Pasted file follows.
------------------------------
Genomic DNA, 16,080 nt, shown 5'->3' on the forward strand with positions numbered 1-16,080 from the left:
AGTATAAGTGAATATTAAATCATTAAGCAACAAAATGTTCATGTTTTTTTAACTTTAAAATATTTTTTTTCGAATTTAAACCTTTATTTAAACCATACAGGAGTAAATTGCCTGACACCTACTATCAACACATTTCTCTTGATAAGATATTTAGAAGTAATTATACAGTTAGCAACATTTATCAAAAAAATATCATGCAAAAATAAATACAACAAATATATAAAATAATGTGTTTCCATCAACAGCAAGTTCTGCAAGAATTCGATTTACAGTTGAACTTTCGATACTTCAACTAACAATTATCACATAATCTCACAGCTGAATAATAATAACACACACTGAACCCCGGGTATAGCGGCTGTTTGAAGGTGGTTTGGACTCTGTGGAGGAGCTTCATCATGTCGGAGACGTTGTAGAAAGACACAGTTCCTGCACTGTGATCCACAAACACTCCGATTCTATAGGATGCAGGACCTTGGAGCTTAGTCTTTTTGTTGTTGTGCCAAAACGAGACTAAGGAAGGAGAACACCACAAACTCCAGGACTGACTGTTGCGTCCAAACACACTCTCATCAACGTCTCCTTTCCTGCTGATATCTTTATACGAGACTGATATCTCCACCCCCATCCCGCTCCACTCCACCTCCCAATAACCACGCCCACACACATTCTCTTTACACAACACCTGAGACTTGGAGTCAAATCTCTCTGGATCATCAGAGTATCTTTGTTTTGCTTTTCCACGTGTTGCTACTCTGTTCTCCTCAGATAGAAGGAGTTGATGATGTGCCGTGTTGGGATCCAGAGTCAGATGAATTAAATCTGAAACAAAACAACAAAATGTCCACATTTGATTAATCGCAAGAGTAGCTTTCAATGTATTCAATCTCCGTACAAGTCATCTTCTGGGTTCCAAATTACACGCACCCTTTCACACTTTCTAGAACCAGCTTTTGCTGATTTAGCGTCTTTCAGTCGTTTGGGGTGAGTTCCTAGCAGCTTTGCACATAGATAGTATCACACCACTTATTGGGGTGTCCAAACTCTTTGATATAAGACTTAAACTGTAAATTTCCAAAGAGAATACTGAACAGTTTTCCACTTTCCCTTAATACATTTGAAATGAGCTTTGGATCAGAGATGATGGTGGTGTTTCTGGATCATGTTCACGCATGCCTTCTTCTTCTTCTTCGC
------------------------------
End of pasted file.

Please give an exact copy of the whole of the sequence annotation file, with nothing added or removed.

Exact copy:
Genomic DNA, 16,080 nt, shown 5'->3' on the forward strand with positions numbered 1-16,080 from the left:
AGTATAAGTGAATATTAAATCATTAAGCAACAAAATGTTCATGTTTTTTTAACTTTAAAATATTTTTTTTCGAATTTAAACCTTTATTTAAACCATACAGGAGTAAATTGCCTGACACCTACTATCAACACATTTCTCTTGATAAGATATTTAGAAGTAATTATACAGTTAGCAACATTTATCAAAAAAATATCATGCAAAAATAAATACAACAAATATATAAAATAATGTGTTTCCATCAACAGCAAGTTCTGCAAGAATTCGATTTACAGTTGAACTTTCGATACTTCAACTAACAATTATCACATAATCTCACAGCTGAATAATAATAACACACACTGAACCCCGGGTATAGCGGCTGTTTGAAGGTGGTTTGGACTCTGTGGAGGAGCTTCATCATGTCGGAGACGTTGTAGAAAGACACAGTTCCTGCACTGTGATCCACAAACACTCCGATTCTATAGGATGCAGGACCTTGGAGCTTAGTCTTTTTGTTGTTGTGCCAAAACGAGACTAAGGAAGGAGAACACCACAAACTCCAGGACTGACTGTTGCGTCCAAACACACTCTCATCAACGTCTCCTTTCCTGCTGATATCTTTATACGAGACTGATATCTCCACCCCCATCCCGCTCCACTCCACCTCCCAATAACCACGCCCACACACATTCTCTTTACACAACACCTGAGACTTGGAGTCAAATCTCTCTGGATCATCAGAGTATCTTTGTTTTGCTTTTCCACGTGTTGCTACTCTGTTCTCCTCAGATAGAAGGAGTTGATGATGTGCCGTGTTGGGATCCAGAGTCAGATGAATTAAATCTGAAACAAAACAACAAAATGTCCACATTTGATTAATCGCAAGAGTAGCTTTCAATGTATTCAATCTCCGTACAAGTCATCTTCTGGGTTCCAAATTACACGCACCCTTTCACACTTTCTAGAACCAGCTTTTGCTGATTTAGCGTCTTTCAGTCGTTTGGGGTGAGTTCCTAGCAGCTTTGCACATAGATAGTATCACACCACTTATTGGGGTGTCCAAACTCTTTGATATAAGACTTAAACTGTAAATTTCCAAAGAGAATACTGAACAGTTTTCCACTTTCCCTTAATACATTTGAAATGAGCTTTGGATCAGAGATGATGGTGGTGTTTCTGGATCATGTTCACGCATGCCTTCTTCTTCTTCTTCGC